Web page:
In 1776 thirteen of the British colonies in America sent delegates to a general congress, who there, for the colonies they represented, made the declaration "that these united colonies are, and of right ought to be, free and independent states." They submitted their indictment of the King to the judgment of mankind to justify their Declaration of Independence. After a heavy sacrifice of life and treasure, the Treaty of Paris was negotiated in 1783, by which Great Britain recognized the independence of the States separately, not as one body politic, but severally, each one being named in the act of recognition.
He who denies that in 1783 each State was a sovereign, free, and independent community must have much hardihood or little historical knowledge. And to be clear, the word "State" is used, it means the people of an organized community. The founders of the American Republic never conferred or intended to confer sovereignty upon either State or Federal governments.
Thus the matter stood when the Constitution to form a more perfect union was adopted, not, as has been most unjustifiably asserted, by the people of the United States in mass, but by the people of the States, each acting in its own convention and ratifying at different dates, the first being December 7, 1787, the last May 29, 1790. In view of facts so generally known, or (if not so) accessible to every reader of American history, it is surprising that some have contended that the Union was formed by the people of the United States as one body politic.
Though the States by a voluntary compact created a general government and delegated to it enumerated powers, reserving all else to themselves, it has been attempted to deduce from these limited grants a supremacy for the agent over the States, and, consequently, to deny to the States of the Union the sovereignty they possessed as States of the confederation. No one has attempted to show by what grant of the Constitution it can be claimed that the States have surrendered their sovereignty, and it seems absurd to assume that by implication the great object for which our fathers staked all save honor could have been lost. But they were too watchful to leave the question open for argument. Therefore, though the body of the instrument was thought by its framers to be sufficiently explicit in its limitation of the powers of the general government to those expressly delegated, yet, in an abundance of caution, almost contemporaneously with the ratification of the compact, two amendments were proposed and adopted in the following words:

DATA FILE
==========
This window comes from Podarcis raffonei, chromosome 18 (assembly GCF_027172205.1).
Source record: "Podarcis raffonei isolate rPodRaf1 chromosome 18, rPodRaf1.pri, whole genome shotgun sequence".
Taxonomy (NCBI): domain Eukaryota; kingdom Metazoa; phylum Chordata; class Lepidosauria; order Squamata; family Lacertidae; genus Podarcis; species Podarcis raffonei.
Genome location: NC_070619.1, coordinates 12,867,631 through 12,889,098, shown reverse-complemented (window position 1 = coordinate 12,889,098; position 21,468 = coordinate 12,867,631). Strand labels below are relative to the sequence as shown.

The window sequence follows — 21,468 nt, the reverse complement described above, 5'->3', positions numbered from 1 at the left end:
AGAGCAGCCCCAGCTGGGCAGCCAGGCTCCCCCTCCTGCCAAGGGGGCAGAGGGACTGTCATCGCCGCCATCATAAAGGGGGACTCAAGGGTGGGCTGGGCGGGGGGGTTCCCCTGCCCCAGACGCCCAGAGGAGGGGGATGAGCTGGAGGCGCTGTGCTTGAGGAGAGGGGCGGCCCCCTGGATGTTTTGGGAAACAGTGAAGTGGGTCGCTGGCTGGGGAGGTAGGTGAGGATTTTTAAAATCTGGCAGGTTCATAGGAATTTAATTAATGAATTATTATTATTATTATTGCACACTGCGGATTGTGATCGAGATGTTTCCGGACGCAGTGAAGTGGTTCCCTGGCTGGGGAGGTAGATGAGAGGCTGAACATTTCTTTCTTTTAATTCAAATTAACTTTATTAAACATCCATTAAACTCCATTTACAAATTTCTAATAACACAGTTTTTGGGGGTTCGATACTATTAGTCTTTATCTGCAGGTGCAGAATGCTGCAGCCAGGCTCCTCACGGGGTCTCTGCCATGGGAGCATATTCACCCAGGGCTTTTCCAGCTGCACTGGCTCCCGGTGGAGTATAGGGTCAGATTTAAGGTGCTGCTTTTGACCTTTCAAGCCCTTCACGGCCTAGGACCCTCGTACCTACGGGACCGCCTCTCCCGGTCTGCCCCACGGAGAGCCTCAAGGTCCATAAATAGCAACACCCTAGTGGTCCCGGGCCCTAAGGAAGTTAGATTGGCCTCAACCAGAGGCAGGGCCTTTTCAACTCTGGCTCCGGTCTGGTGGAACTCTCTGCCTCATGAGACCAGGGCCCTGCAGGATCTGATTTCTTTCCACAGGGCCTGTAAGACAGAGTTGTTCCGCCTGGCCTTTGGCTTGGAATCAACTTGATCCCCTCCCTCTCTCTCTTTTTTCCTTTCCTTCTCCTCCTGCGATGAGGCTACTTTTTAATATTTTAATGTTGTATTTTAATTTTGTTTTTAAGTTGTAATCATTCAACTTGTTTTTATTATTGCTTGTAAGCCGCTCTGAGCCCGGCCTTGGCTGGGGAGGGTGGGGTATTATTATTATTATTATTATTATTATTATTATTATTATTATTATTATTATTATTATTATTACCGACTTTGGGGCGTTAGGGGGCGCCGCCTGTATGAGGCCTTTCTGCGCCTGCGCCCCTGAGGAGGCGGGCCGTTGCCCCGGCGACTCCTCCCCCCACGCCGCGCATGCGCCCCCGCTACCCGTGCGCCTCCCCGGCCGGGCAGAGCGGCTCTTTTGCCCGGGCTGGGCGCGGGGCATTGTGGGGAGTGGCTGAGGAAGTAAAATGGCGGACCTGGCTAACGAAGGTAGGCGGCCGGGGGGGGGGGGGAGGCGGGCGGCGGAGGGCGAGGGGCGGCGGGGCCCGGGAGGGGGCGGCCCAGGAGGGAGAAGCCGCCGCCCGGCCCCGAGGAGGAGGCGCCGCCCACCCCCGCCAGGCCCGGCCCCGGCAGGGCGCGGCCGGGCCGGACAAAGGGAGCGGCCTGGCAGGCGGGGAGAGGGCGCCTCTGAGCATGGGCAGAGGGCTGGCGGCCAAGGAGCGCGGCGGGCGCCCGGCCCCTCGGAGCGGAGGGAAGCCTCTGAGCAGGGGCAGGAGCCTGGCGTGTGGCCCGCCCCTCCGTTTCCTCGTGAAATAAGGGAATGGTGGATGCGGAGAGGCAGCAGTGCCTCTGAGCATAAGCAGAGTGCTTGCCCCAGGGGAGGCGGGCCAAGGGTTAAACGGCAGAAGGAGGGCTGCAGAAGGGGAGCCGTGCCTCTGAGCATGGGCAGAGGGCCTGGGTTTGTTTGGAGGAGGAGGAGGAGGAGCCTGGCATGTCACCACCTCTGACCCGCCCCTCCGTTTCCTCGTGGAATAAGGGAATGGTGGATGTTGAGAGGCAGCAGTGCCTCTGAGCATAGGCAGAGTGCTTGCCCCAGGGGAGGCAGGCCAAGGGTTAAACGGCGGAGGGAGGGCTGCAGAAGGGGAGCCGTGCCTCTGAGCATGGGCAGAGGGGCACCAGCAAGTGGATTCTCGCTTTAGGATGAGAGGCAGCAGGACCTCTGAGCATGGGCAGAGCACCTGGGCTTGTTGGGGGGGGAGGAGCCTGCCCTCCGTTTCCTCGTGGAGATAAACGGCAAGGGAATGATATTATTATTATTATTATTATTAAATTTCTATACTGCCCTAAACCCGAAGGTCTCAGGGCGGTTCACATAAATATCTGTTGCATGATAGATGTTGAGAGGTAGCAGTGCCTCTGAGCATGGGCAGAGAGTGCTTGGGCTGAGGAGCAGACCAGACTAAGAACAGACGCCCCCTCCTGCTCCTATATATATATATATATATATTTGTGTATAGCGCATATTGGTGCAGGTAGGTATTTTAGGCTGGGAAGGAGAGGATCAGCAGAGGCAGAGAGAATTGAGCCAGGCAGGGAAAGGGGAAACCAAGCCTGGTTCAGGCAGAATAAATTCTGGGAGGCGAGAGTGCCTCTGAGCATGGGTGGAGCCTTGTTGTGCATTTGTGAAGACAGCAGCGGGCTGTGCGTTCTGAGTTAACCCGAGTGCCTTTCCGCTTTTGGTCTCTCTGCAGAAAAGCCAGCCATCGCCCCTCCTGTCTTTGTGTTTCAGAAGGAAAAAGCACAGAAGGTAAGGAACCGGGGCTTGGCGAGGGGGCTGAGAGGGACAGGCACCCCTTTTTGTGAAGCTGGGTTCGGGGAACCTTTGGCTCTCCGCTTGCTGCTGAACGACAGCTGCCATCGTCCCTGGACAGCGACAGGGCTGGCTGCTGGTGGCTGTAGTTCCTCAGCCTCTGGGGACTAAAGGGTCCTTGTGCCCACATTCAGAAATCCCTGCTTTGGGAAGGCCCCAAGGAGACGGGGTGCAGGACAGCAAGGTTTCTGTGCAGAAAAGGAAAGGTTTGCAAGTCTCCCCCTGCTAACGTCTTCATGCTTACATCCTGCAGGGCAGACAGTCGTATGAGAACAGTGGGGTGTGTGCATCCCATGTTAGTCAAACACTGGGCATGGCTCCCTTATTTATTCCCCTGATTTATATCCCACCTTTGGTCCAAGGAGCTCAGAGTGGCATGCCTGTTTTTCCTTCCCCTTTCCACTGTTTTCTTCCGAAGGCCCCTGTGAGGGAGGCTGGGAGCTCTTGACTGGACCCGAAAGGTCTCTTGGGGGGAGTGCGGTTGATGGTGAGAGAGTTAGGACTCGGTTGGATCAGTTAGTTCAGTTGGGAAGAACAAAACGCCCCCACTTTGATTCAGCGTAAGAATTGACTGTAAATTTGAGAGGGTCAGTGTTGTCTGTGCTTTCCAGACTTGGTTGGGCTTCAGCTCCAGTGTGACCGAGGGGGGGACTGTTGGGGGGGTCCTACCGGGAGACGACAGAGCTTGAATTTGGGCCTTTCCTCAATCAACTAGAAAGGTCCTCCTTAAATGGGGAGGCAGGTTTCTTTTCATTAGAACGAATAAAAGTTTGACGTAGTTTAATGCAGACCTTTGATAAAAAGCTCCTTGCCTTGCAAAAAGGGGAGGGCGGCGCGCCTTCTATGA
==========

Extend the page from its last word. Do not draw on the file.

"Article IX. The enumeration in the constitution of certain rights shall not be construed to deny or disparage others retained by the people."
"Article X. The powers not delegated to the United States by the Constitution, nor prohibited by it to the States, are reserved to the States respectively, or to the people." [See Jefferson Davis, "Doctrine of States' Rights, 1890].
The right to resume their powers was implicit in the delegation, because after all, resumption (reassumption) is the corollative to delegation.
Our Founders created the perfect of checks and balances in our system in order to counter the ambitious aims of the federal government. The established a dual sovereignty system, which is our federalist structure, by which sovereign power is divided up among two sovereigns - the States and the common government. Federalist No. 45 explains the division most clearly (Madison), but in short, it is stated in the 10th Amendment ("The powers not delegated to the United States by the Constitution, nor prohibited by it to the states, are reserved to the states respectively, or to the people.") This most vital check has been severely eroded, thanks mostly to the Supreme Court, who, as Thomas Jefferson explained, have been "working like gravity by night and by day, gaining a little today and a little tomorrow, and advancing its noiseless step like a thief, over the field of jurisdiction until all shall be usurped from the States, and the government of all be consolidated into one." Time and time again, we see the States attempt to frustrate the government in an act of protest, but it ends up merely being a minor temper tantrum rather than something the government takes seriously. In vain, the people have asked by what clause of the Constitution have the States surrendered their sovereignty and, by consequence, a State lost its right to decide on the meaning and intent of the Constitution... the document THEY wrote and THEY ratified.